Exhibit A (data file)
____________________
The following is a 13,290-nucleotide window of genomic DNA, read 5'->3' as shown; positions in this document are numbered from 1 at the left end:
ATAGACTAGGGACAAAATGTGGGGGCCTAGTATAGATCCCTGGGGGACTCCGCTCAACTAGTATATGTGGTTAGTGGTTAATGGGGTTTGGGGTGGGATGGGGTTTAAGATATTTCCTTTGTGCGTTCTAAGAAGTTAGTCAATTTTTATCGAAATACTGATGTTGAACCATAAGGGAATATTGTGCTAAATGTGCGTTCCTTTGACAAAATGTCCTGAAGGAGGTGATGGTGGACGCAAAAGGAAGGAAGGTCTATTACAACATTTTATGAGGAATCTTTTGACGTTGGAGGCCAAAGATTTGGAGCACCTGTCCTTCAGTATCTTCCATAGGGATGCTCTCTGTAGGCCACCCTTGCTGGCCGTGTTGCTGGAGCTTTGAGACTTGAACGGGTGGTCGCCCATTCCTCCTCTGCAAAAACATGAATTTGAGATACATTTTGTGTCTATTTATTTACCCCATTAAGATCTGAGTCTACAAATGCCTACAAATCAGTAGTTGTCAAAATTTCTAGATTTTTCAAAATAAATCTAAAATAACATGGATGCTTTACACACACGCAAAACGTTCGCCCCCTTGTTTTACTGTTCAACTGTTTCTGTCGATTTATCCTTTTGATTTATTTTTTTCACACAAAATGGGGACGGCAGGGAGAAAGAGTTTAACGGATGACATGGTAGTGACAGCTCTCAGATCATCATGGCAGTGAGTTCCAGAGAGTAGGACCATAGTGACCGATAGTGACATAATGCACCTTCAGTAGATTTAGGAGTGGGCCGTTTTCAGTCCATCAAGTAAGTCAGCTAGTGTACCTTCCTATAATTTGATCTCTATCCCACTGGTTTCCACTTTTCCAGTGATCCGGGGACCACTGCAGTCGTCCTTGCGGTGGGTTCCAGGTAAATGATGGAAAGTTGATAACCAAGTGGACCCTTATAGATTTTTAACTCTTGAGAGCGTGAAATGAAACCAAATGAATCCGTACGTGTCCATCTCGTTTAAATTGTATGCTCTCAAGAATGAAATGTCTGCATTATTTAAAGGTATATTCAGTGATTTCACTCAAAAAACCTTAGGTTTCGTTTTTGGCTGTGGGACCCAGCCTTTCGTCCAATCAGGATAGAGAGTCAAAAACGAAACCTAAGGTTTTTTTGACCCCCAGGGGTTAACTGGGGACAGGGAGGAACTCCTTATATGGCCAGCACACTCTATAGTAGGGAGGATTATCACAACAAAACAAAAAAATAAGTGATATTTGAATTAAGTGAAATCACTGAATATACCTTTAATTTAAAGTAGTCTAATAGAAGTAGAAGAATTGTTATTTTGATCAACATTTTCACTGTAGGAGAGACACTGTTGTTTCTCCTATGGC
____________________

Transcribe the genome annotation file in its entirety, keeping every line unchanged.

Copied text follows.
The following is a 13,290-nucleotide window of genomic DNA, read 5'->3' as shown; positions in this document are numbered from 1 at the left end:
ATAGACTAGGGACAAAATGTGGGGGCCTAGTATAGATCCCTGGGGGACTCCGCTCAACTAGTATATGTGGTTAGTGGTTAATGGGGTTTGGGGTGGGATGGGGTTTAAGATATTTCCTTTGTGCGTTCTAAGAAGTTAGTCAATTTTTATCGAAATACTGATGTTGAACCATAAGGGAATATTGTGCTAAATGTGCGTTCCTTTGACAAAATGTCCTGAAGGAGGTGATGGTGGACGCAAAAGGAAGGAAGGTCTATTACAACATTTTATGAGGAATCTTTTGACGTTGGAGGCCAAAGATTTGGAGCACCTGTCCTTCAGTATCTTCCATAGGGATGCTCTCTGTAGGCCACCCTTGCTGGCCGTGTTGCTGGAGCTTTGAGACTTGAACGGGTGGTCGCCCATTCCTCCTCTGCAAAAACATGAATTTGAGATACATTTTGTGTCTATTTATTTACCCCATTAAGATCTGAGTCTACAAATGCCTACAAATCAGTAGTTGTCAAAATTTCTAGATTTTTCAAAATAAATCTAAAATAACATGGATGCTTTACACACACGCAAAACGTTCGCCCCCTTGTTTTACTGTTCAACTGTTTCTGTCGATTTATCCTTTTGATTTATTTTTTTCACACAAAATGGGGACGGCAGGGAGAAAGAGTTTAACGGATGACATGGTAGTGACAGCTCTCAGATCATCATGGCAGTGAGTTCCAGAGAGTAGGACCATAGTGACCGATAGTGACATAATGCACCTTCAGTAGATTTAGGAGTGGGCCGTTTTCAGTCCATCAAGTAAGTCAGCTAGTGTACCTTCCTATAATTTGATCTCTATCCCACTGGTTTCCACTTTTCCAGTGATCCGGGGACCACTGCAGTCGTCCTTGCGGTGGGTTCCAGGTAAATGATGGAAAGTTGATAACCAAGTGGACCCTTATAGATTTTTAACTCTTGAGAGCGTGAAATGAAACCAAATGAATCCGTACGTGTCCATCTCGTTTAAATTGTATGCTCTCAAGAATGAAATGTCTGCATTATTTAAAGGTATATTCAGTGATTTCACTCAAAAAACCTTAGGTTTCGTTTTTGGCTGTGGGACCCAGCCTTTCGTCCAATCAGGATAGAGAGTCAAAAACGAAACCTAAGGTTTTTTTGACCCCCAGGGGTTAACTGGGGACAGGGAGGAACTCCTTATATGGCCAGCACACTCTATAGTAGGGAGGATTATCACAACAAAACAAAAAAATAAGTGATATTTGAATTAAGTGAAATCACTGAATATACCTTTAATTTAAAGTAGTCTAATAGAAGTAGAAGAATTGTTATTTTGATCAACATTTTCACTGTAGGAGAGACACTGTTGTTTCTCCTATGGC